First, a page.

NEA Foundation awards $1.25M to Springfield
(Washington, D.C.) – A Springfield partnership bringing together an education union, the school district, and community leaders has been selected to participate in a $1.25 million, five-year effort to transform a set of the area’s most challenged schools into local and national models for teaching and learning. The NEA Foundation, an independent, public charity that supports educators' efforts to close student achievement gaps, announced the award today.
“Good schools, schools that provide real educational opportunity, have a clear focus on teaching and learning. In good schools, skilled teachers and effective administrators agree on strategies, structures, practices, schedules, and resource sharing plans,” said Harriet Sanford, President and CEO of the NEA Foundation. “Real opportunities for kids grow when the whole educational system keeps its eye on the prize.”
The NEA Foundation selected Springfield and two other districts from among more than 14,000 school districts nationwide to participate in the first major expansion of its signature Closing the Achievement Gaps Initiative. This six-year-old initiative supports union-district partnerships to develop and implement comprehensive, sustainable approaches to closing the achievement gaps and advancing academic achievement.
“During the past six months of NEA Foundation-supported planning, Springfield has undertaken bold improvement efforts,” Sanford said. “They have developed new, powerful community partnerships, focused on principals and teachers as key leaders for the development of their plans, and experienced a dramatic increase in district/community collaboration.”
Co-created by the Springfield Education Association (SEA) and Springfield Public Schools, the plan seeks to deepen collaboration at the district and school levels by expanding joint decision-making, especially around professional development, data acquisition and analysis, and instructional practice and curriculum delivery. The project will be strengthened by support from additional partners drawn from the business, community and higher education sectors, whose resources can be tapped to support and sustain the program over the five year grant period and after.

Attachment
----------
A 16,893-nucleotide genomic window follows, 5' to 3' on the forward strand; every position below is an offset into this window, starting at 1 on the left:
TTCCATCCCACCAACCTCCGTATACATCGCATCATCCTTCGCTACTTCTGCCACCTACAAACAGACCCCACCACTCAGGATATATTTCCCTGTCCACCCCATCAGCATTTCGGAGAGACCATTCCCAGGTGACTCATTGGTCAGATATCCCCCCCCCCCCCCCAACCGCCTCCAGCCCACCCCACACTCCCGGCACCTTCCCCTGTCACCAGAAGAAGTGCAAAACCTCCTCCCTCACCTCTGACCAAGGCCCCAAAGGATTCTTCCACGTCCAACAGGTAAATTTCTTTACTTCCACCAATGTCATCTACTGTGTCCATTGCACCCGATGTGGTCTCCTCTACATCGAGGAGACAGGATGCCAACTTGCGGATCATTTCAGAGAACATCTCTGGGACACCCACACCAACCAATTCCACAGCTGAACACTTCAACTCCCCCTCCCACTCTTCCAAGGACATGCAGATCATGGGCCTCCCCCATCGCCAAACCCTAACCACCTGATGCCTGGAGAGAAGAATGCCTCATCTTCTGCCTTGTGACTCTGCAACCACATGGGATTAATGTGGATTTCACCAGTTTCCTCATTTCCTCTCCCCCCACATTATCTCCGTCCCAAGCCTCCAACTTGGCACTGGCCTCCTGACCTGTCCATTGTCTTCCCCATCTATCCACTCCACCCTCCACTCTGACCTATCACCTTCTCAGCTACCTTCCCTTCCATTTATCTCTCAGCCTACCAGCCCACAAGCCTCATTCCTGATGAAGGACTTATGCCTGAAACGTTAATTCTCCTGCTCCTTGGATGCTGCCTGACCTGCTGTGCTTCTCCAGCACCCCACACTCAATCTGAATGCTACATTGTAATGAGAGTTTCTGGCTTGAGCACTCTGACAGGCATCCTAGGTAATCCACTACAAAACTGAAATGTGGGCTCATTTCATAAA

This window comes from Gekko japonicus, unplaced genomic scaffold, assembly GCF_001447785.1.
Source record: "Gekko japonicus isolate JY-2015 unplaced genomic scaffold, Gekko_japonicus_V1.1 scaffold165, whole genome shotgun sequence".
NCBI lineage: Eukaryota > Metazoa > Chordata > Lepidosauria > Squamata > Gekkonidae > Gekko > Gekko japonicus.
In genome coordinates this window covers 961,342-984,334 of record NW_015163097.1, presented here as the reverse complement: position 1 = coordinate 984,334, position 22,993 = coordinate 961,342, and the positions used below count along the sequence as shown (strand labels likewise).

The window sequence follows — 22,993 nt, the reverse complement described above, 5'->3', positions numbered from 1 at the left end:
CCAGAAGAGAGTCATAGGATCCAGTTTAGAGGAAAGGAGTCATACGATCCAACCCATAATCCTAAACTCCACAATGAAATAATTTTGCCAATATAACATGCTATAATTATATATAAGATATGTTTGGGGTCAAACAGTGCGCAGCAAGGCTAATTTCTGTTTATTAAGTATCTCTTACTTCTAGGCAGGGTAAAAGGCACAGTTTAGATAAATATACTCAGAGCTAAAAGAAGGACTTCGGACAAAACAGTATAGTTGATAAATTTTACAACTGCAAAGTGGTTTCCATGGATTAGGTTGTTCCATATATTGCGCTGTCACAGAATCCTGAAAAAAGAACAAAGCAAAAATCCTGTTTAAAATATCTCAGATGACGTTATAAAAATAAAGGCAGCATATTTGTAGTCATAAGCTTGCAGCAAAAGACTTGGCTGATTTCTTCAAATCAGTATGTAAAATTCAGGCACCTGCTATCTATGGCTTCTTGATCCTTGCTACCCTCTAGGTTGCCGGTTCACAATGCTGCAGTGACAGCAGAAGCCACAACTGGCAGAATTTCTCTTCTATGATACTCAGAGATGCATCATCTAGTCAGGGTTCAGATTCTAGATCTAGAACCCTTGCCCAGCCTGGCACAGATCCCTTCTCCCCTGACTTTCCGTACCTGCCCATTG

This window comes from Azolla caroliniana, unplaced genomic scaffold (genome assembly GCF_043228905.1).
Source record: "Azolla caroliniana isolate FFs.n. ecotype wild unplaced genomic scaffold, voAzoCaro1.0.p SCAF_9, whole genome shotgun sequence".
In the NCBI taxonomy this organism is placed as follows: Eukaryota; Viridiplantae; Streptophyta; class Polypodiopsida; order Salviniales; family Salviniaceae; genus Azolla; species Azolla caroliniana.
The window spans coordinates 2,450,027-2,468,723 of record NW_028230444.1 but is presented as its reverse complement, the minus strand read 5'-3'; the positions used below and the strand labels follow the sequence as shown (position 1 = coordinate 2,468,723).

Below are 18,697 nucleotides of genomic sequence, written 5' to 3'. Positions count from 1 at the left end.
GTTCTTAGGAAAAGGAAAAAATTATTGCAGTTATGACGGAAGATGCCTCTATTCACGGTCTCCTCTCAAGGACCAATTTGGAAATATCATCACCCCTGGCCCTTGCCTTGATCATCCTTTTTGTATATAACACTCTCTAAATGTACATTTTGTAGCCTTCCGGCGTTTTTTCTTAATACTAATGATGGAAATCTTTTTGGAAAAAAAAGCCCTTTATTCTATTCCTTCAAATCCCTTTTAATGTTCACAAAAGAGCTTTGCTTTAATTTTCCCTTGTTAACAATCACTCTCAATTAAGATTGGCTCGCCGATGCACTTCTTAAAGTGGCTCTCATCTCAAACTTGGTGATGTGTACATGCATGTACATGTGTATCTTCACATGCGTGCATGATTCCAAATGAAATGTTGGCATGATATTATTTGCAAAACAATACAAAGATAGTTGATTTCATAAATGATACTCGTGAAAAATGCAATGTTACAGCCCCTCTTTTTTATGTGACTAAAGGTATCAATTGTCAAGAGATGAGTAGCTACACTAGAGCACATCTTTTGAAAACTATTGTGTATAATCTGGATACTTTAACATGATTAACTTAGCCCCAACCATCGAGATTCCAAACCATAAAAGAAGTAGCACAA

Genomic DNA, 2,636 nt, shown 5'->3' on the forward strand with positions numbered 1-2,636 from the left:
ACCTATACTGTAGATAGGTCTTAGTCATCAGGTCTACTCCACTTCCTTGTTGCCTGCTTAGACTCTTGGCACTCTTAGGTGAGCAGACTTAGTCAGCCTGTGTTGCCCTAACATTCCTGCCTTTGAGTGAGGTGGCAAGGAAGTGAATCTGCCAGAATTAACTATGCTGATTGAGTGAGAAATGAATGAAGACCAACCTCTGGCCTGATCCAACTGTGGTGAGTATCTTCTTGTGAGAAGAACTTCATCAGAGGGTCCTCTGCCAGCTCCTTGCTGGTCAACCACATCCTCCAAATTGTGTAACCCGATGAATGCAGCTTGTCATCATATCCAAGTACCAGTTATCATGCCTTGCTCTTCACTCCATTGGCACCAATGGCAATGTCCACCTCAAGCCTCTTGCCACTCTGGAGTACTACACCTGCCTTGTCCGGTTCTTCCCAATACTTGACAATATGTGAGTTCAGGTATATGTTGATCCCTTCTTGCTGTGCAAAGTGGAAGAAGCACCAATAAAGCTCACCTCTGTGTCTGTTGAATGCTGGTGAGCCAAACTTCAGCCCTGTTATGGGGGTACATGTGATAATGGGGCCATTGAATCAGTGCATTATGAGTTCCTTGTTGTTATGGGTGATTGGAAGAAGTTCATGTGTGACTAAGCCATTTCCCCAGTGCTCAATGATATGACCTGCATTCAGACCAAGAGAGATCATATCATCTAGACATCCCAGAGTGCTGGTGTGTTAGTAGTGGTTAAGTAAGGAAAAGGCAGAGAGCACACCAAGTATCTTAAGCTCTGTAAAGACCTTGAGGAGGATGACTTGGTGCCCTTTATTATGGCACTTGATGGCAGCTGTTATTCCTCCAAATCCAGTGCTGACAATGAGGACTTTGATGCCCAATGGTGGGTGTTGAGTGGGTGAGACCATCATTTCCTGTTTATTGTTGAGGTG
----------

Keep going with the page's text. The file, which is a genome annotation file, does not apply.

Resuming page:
In the first year of funding from the NEA Foundation, the partnership will focus on six schools to be selected competitively based on need and readiness to undertake improvement measures. The initiative’s strategies will focus on professional development, parent and community engagement, and collaboration.
“This process has been a collaborative effort by the SEA, the Springfield Public Schools, and some of our valued community partners. We came together with a common belief that if we work together to empower the people closest to the actual work – teachers, administrators, and parents in our schools – we can make life better for the children in our charge, said Tim Collins, President of the Springfield Education Association. “The work we did on the NEA Foundation grant reaffirms that when we have open and honest discussions about educating the children in our charge we find there is more we agree on than disagree on. When, at the school level, we listen to educators’ voices and put our efforts into the things we agree on, we can accomplish great things!”